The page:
Abuse comes in many forms. While most people think of physical or emotional abuse, there is often a more subtle form of abuse that happens first—financial abuse. Financial abuse can happen in a marriage or a dating relationship, and it’s often the precursor to other forms of abuse. For that reason, learning the red flags of spousal financial abuse is essential. Knowing what to look for can help you get out of the relationship before financial abuse increases and other forms of abuse begin.
(Note—while the term “he” is used to refer to the abuser in this post, recognize that financial abusers can be male OR female.)
Why Financial Abuse?
Financial abuse is often the first form of abuse because once you’re financially dependent on the abuser, leaving the relationship is much more difficult. People who do escape their abusers, unfortunately, often go back simply because they’re financially dependent on their abusers and have no way to support themselves outside their abusive relationships.
Red Flags of Spousal Financial Abuse
There are many ways you may experience financial abuse. Keep in mind, the abuser may only use a few of these techniques, or he may use many. Either way, the result is often the victim’s financial ruin and loss of freedom and independence.
Loss of Employment
One of the first ways abusers institute financial abuse is to sabotage your job. At first, this may come across as compassionate. If you’re frustrated by your job, the abuser may suggest that you quit the job so you don’t have to handle the stress. He can support you. However, this is often just a ruse to put you in a position where you’re more dependent on him.
But there are more overt ways that financial abuse occurs when it comes to employment:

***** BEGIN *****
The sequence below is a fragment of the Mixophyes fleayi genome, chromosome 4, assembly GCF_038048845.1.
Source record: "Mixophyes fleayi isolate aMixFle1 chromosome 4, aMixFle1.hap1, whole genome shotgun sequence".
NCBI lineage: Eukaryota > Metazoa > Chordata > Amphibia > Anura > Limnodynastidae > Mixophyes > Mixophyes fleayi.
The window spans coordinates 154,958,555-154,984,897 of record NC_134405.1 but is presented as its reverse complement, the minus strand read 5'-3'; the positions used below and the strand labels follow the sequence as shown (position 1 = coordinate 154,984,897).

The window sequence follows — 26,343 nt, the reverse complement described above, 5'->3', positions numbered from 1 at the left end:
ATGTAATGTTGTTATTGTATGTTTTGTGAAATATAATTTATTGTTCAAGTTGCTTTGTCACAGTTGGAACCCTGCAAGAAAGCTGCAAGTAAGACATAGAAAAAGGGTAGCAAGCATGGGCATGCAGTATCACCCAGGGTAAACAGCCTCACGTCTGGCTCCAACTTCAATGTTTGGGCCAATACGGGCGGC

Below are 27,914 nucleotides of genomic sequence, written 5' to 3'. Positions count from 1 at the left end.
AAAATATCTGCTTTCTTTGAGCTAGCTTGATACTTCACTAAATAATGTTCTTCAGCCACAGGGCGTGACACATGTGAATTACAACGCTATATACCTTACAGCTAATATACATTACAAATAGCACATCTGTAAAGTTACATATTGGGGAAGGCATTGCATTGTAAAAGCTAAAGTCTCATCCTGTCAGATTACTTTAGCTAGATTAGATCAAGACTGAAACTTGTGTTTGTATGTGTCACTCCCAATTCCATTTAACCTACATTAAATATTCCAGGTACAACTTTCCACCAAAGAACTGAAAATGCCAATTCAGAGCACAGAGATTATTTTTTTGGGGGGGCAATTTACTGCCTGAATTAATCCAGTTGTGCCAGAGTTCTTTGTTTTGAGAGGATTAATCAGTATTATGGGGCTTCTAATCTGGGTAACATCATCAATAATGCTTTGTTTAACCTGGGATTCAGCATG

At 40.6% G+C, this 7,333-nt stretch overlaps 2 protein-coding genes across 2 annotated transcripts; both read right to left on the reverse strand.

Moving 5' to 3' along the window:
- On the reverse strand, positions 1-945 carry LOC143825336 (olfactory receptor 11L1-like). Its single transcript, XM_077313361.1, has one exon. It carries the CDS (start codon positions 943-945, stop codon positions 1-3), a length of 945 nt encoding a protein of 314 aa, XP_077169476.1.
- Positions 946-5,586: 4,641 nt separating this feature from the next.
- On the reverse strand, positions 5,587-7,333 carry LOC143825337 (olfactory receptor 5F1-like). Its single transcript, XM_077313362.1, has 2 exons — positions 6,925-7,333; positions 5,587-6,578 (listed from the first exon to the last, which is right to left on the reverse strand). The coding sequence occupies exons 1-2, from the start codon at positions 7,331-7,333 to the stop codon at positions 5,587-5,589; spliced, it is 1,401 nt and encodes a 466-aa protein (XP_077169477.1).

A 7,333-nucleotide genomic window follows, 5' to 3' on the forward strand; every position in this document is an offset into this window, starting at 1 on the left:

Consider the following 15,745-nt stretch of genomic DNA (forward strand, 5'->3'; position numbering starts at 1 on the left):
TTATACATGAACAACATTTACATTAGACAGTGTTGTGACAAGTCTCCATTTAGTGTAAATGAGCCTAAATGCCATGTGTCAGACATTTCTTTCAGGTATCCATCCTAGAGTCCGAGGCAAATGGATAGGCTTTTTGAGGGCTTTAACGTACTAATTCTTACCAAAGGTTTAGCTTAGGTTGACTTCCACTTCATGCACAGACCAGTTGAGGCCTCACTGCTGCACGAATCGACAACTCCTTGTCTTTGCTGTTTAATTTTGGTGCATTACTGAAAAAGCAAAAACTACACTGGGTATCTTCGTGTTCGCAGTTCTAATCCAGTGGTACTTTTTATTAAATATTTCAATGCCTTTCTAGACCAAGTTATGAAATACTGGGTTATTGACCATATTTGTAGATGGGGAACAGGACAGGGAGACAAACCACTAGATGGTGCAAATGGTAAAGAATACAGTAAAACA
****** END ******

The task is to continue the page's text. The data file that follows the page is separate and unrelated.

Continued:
- Sabotaging your car so you can’t get to work
- Calling or visiting you at work repeatedly so your employer gets annoyed and wants to terminate you,
- Not letting you go to a work conference or training,
- Complaining about your job and how your employer takes advantage of you,
- Using the children as a reason why you should be home, not working
Access to Money
In addition to trying to convince a victim to quit her job or getting her fired from her job, abusers also try to limit the victims’ access to money. There are several ways they do this:
- Putting the victim on an allowance,
- Decreasing that allowance over time,
- Requiring the victim to give a detailed account of how she spent money, even going so far as to demand receipts,
- Not providing enough money to give basic services to the victim and children such as for food, clothing, and medical care,
- Not allowing access to bank accounts,
- Making investment decisions without the victim,
Takes Advantage of The Victim’s Finances
In addition to limiting the victim’s job prospects and controlling her money, the abuser also takes advantage of the victim’s finances:
- Living in the victim’s house without giving her any money for expenses,
- Using the victim’s credit cards without permission,
- Not paying the victim’s credit card bills when the abuser says he will,
- Intentionally ruining the victim’s credit so she can’t open more credit,
- Expecting the victim to pay for his needs and wants
According to the National Network to End Domestic Violence, “Financial abuse happens in 99% of domestic violence cases.” Knowing the red flags of spousal financial abuse can help you recognize if it’s happening in your relationship. If it is, know that the abuser does not have your best interest at heart. He is manipulating and controlling you, and if other abuse has not happened yet, it likely will soon. This type of relationship is not one based in love, but on abuse.